"This is the best I can do," the engineer said. "I've rigged up the Cardsen drive to jump us home."
"Will it work?"
"It could spit us into the ocean. It could land us in the upper atmosphere. It could jump you into a brick wall. I can promise that it's going to get us off this ship. But that's all."
McKnight shoved off the radio. "That's a risk I'm willing to take," she said as she shot towards Henderson. He stuck out his hand and caught her. She tumbled to a stop with a swinging, ethereal grace.
Without a word, he handed her a pair of wires. She took hold. She hung in the air as if she was suspended in amber. Her eyes caught Tilden's, and she gave him a sharp, reckless grin in spite of herself. "When I get back, I'll tell Greg he can kiss your ass."
He forced a smile. "When you get back, tell Greg I'm coming with the dozen fucking roses he made me promise him. And tell him when we're all heroes and he prints this in Mercy Times he'd better not use that picture of me from the Frish clock festival."
Somehow, she laughed. Then, all at once, she blinked out of existence. A dim, empty space remained, printed with a grey after image until that, too, faded. Henderson flicked a few switches, resetting the machine. As he did, Tilden motioned to Connors. She nodded and pushed herself into a gentle drift away from the blank screen of the radar. In the yellow light, her face was drawn and fear was etched into every shadow of her face. She caught Henderson's hand with a stiff arm.
He gave her the wires. The Cardsen drive hummed softly, building on the white noise of the radio static as it reset itself. In the moment before Henderson activated it, sending her off, she glanced over her shoulder.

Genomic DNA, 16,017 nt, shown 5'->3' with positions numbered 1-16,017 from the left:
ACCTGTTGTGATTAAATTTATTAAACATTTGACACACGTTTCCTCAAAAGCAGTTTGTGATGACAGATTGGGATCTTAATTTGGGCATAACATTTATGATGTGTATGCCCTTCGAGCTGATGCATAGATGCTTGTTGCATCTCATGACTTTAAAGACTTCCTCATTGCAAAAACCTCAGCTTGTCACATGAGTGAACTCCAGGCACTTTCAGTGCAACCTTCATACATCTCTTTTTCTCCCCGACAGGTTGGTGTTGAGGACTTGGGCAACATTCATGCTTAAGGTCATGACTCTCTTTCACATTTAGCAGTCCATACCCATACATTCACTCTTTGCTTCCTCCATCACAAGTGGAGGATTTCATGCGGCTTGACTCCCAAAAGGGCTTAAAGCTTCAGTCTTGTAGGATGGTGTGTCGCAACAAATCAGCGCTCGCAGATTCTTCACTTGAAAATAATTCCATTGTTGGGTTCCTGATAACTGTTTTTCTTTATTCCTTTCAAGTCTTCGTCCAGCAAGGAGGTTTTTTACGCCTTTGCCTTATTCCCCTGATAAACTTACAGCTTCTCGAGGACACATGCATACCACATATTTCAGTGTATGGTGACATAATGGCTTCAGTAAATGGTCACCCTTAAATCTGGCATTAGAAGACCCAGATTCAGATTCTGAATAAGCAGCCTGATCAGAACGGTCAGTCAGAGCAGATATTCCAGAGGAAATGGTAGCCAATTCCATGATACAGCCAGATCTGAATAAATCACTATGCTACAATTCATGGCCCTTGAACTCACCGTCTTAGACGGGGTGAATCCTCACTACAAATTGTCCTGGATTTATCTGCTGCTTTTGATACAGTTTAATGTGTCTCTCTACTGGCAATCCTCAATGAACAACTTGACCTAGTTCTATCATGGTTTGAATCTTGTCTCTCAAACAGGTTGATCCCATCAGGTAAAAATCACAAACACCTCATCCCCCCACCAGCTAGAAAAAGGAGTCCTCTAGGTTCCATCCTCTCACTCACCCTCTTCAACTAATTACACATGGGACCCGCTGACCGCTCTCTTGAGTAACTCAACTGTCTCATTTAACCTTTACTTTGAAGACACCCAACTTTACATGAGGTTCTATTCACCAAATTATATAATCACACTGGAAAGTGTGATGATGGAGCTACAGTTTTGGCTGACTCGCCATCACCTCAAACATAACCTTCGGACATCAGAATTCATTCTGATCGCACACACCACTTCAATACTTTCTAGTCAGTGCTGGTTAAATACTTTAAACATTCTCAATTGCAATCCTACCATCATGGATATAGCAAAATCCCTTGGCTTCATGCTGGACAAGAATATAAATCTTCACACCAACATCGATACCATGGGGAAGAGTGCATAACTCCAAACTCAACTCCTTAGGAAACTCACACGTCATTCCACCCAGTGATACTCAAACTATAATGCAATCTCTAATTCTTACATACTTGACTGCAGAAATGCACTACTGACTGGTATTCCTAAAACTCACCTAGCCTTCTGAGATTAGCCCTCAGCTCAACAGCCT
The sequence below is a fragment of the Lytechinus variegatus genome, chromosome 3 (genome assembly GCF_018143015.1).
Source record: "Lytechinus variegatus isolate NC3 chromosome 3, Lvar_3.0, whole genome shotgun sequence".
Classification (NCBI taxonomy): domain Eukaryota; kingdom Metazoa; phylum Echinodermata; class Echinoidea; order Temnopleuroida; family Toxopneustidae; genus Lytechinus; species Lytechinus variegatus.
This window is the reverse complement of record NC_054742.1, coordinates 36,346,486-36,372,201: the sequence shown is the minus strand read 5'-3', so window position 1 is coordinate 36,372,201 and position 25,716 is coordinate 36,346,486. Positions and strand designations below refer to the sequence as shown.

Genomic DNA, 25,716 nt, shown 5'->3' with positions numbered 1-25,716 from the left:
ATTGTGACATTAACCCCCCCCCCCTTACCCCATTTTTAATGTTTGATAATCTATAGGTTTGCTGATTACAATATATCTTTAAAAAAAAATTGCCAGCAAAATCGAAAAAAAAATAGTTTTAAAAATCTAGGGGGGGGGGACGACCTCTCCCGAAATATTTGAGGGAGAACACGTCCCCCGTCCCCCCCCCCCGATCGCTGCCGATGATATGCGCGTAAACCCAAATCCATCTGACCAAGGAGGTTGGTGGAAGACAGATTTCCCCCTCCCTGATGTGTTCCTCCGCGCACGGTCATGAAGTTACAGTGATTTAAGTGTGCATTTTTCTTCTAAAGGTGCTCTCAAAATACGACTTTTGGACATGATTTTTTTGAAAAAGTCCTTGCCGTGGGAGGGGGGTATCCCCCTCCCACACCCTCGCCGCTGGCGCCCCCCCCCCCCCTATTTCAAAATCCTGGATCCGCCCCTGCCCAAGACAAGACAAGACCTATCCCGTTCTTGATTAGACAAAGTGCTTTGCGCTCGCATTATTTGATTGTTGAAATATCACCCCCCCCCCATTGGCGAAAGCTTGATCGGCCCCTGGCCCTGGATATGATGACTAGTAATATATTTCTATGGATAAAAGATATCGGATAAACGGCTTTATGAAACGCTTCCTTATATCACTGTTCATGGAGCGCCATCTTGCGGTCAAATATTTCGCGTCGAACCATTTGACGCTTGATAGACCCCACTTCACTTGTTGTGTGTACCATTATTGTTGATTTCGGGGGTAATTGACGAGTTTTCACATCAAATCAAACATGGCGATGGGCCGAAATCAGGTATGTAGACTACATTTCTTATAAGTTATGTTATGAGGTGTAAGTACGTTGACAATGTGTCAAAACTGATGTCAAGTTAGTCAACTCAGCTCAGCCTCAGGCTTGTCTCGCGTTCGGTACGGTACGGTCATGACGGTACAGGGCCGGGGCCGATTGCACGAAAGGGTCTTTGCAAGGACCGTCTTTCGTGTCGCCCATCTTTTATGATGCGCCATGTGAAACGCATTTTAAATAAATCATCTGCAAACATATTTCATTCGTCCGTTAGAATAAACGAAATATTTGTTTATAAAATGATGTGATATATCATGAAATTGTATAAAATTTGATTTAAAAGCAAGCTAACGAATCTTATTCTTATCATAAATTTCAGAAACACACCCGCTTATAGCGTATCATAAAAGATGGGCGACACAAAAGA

She felt it too; that she was being watched. That she wasn't alone in the cold, dark space of the engine room.
The surge of power that it took to send her through brought down the emergency lights. For a long moment, Tilden and Henderson were alone, adrift, with nothing but a sea of radio static and a lurking presence that was bleeding their ship of power. He'd heard scientists call it Cavendish's Demon and writers call it a particular dimensional hollowness. Poets called it a cold-front, politicians called it baseless speculation, and the parents of small children called it nothing at all, nothing to worry about. In the last words that Dana Lundin had reported from the research base, she'd called it the Esh. It was where something had been, and wasn't anymore.
The lights returned, lower than they'd been before. They didn't so much illuminate the engine room as show Tilden where the shadows fell.
Henderson held out the wires to him.
"It's one switch to trigger the jump?"
"This one," Henderson said, motioning to the jerry-rigged control on the drive. He watched Tilden, waiting for him to take the wires.
"When you get back, tell them I'm right behind you," the commander said.
Beneath the white noise, a readout meter pinged. It sounded small and far away.
Still secured to the cross-beam, Henderson took hold of the wires. Tilden took a deep breath and leaned down towards the drive. He had just enough reach to flick the switch.
Henderson vanished a moment before the lights went out. Once again, the engine room plunged into darkness. Tilden tightened his grip on the metal pipe, a chill beginning to seep in through his padded gloves. He waited for the lights to return.
The static from the radio died.